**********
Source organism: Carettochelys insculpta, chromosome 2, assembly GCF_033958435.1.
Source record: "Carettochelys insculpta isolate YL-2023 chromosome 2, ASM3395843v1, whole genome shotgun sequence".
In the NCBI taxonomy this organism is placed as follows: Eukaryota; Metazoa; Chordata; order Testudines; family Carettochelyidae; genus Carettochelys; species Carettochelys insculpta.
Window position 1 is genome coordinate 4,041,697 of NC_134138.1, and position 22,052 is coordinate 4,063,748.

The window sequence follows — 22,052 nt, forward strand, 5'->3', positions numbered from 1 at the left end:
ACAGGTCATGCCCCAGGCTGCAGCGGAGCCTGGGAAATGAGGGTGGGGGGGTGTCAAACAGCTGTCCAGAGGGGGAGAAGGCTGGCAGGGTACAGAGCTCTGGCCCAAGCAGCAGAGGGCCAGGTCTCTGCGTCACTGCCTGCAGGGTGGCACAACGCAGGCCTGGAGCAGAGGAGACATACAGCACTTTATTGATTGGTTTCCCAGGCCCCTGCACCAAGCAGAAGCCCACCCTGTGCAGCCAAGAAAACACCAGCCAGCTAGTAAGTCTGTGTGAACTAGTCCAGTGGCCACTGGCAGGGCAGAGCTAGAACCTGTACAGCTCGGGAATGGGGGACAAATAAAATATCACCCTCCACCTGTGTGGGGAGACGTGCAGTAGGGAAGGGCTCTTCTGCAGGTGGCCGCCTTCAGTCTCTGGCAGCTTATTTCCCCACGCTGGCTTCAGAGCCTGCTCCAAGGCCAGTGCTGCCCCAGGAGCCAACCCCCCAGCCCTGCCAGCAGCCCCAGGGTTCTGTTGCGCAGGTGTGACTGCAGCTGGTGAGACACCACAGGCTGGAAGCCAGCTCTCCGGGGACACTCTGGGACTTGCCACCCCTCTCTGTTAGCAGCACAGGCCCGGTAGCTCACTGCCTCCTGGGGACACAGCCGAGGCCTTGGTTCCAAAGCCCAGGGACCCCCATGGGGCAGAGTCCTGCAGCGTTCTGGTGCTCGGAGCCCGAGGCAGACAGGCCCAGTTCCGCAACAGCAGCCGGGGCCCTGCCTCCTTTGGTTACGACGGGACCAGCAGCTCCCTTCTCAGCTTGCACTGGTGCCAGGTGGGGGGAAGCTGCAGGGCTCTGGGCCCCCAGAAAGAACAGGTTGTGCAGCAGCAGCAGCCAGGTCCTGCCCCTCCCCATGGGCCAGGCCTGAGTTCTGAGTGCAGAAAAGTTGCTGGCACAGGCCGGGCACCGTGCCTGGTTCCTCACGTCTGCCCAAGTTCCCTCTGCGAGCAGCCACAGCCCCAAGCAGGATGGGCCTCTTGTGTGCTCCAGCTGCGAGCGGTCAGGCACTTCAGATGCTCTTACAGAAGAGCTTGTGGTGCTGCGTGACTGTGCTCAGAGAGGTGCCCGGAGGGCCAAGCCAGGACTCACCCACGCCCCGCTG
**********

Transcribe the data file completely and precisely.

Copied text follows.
Source organism: Carettochelys insculpta, chromosome 2, assembly GCF_033958435.1.
Source record: "Carettochelys insculpta isolate YL-2023 chromosome 2, ASM3395843v1, whole genome shotgun sequence".
In the NCBI taxonomy this organism is placed as follows: Eukaryota; Metazoa; Chordata; order Testudines; family Carettochelyidae; genus Carettochelys; species Carettochelys insculpta.
Window position 1 is genome coordinate 4,041,697 of NC_134138.1, and position 22,052 is coordinate 4,063,748.

The window sequence follows — 22,052 nt, forward strand, 5'->3', positions numbered from 1 at the left end:
ACAGGTCATGCCCCAGGCTGCAGCGGAGCCTGGGAAATGAGGGTGGGGGGGTGTCAAACAGCTGTCCAGAGGGGGAGAAGGCTGGCAGGGTACAGAGCTCTGGCCCAAGCAGCAGAGGGCCAGGTCTCTGCGTCACTGCCTGCAGGGTGGCACAACGCAGGCCTGGAGCAGAGGAGACATACAGCACTTTATTGATTGGTTTCCCAGGCCCCTGCACCAAGCAGAAGCCCACCCTGTGCAGCCAAGAAAACACCAGCCAGCTAGTAAGTCTGTGTGAACTAGTCCAGTGGCCACTGGCAGGGCAGAGCTAGAACCTGTACAGCTCGGGAATGGGGGACAAATAAAATATCACCCTCCACCTGTGTGGGGAGACGTGCAGTAGGGAAGGGCTCTTCTGCAGGTGGCCGCCTTCAGTCTCTGGCAGCTTATTTCCCCACGCTGGCTTCAGAGCCTGCTCCAAGGCCAGTGCTGCCCCAGGAGCCAACCCCCCAGCCCTGCCAGCAGCCCCAGGGTTCTGTTGCGCAGGTGTGACTGCAGCTGGTGAGACACCACAGGCTGGAAGCCAGCTCTCCGGGGACACTCTGGGACTTGCCACCCCTCTCTGTTAGCAGCACAGGCCCGGTAGCTCACTGCCTCCTGGGGACACAGCCGAGGCCTTGGTTCCAAAGCCCAGGGACCCCCATGGGGCAGAGTCCTGCAGCGTTCTGGTGCTCGGAGCCCGAGGCAGACAGGCCCAGTTCCGCAACAGCAGCCGGGGCCCTGCCTCCTTTGGTTACGACGGGACCAGCAGCTCCCTTCTCAGCTTGCACTGGTGCCAGGTGGGGGGAAGCTGCAGGGCTCTGGGCCCCCAGAAAGAACAGGTTGTGCAGCAGCAGCAGCCAGGTCCTGCCCCTCCCCATGGGCCAGGCCTGAGTTCTGAGTGCAGAAAAGTTGCTGGCACAGGCCGGGCACCGTGCCTGGTTCCTCACGTCTGCCCAAGTTCCCTCTGCGAGCAGCCACAGCCCCAAGCAGGATGGGCCTCTTGTGTGCTCCAGCTGCGAGCGGTCAGGCACTTCAGATGCTCTTACAGAAGAGCTTGTGGTGCTGCGTGACTGTGCTCAGAGAGGTGCCCGGAGGGCCAAGCCAGGACTCACCCACGCCCCGCTG